**The ML-EM algorithm for emission tomography**

## The ML-EM algorithm for emission tomography

In emission tomography the y_{j} number of detected photons in the jth LoR follows a Poisson distribution:

It would be simpler, moreover trivial using an ML estimate if we knew from which voxel the counts in a LoR came from. Let us then complete the statistical model to an **s** data structure, where the measured data in the i.th LoR can be sorted according to which voxel it came from:

Our equation in matrix form:

Let us construct the pdf for the completed dataset:

(1)

### The E step:

The E step as we have seen in the previous section:

For this expectation we need to construct the following

pdf.

The y_{i} counts belong with probability p_{im} to voxel m. taht means binomial distribution with y_{j} number of trials (actually the distribution is multinomial that have the same expectation as the binomial):

The p_{im} probabilities are modeled using the parameter estimates of the n. iteration:

Let us calculate the expectation of Eq. (1) ! There is only one term depending on s_{im} and the dependence is simply linear. Now we have to evaluate the following expectation:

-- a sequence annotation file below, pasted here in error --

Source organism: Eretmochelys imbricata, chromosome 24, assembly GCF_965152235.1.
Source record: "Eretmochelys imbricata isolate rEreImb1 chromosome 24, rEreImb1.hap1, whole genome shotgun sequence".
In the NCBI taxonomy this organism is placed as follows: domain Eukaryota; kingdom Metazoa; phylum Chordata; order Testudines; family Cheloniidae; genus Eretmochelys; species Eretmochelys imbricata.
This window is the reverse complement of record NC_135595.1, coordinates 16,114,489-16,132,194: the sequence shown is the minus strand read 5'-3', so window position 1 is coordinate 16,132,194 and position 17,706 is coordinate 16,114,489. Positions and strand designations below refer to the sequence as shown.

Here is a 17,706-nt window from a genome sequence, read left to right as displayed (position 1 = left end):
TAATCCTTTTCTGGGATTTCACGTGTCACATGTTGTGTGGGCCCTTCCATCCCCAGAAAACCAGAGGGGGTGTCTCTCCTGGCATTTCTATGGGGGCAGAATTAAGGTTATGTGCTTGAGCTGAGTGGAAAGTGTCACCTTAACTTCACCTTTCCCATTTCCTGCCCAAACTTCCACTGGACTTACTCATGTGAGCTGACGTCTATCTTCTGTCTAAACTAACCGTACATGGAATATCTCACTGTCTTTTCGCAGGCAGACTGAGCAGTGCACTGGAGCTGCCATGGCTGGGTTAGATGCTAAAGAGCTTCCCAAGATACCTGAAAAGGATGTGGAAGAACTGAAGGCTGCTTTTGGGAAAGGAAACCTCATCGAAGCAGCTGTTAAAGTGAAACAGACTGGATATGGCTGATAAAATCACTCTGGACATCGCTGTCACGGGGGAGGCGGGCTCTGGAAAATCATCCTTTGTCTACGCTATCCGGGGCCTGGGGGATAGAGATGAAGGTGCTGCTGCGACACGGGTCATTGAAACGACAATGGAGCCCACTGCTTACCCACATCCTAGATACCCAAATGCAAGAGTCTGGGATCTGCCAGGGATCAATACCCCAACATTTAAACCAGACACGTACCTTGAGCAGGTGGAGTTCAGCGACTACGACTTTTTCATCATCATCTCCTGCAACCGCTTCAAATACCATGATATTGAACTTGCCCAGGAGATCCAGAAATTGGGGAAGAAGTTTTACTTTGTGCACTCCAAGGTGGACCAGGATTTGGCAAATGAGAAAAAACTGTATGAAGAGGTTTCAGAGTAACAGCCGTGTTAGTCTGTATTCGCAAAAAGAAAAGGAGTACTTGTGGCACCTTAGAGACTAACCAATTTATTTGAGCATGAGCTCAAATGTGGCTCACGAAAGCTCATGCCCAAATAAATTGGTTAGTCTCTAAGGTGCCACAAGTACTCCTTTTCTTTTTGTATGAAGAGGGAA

, that is a basic property of the binomial distribution.

### The M step:

Substituted we can look at the form of Eq. (1) in the present state for maximization:

(2)

Calculating the last expectation on the RHS is not necessary as only values of the n. iteration are present in the expectation, therefore it is not a variable when looking for the maximum.Taking the derivative of Eq. (2) according to the x_{j} components of the parameters:

thus:

Summing up on n:

After manipulations and substitutions:

The iteration scheme "corrects" the previous concentration estimate with a correction factor to the next step. The correction factor is given by taking the measured data divided by counts produced by using the previous estimate and this difference is than distributed ("backprojected") into the voxels according to the system response matrix.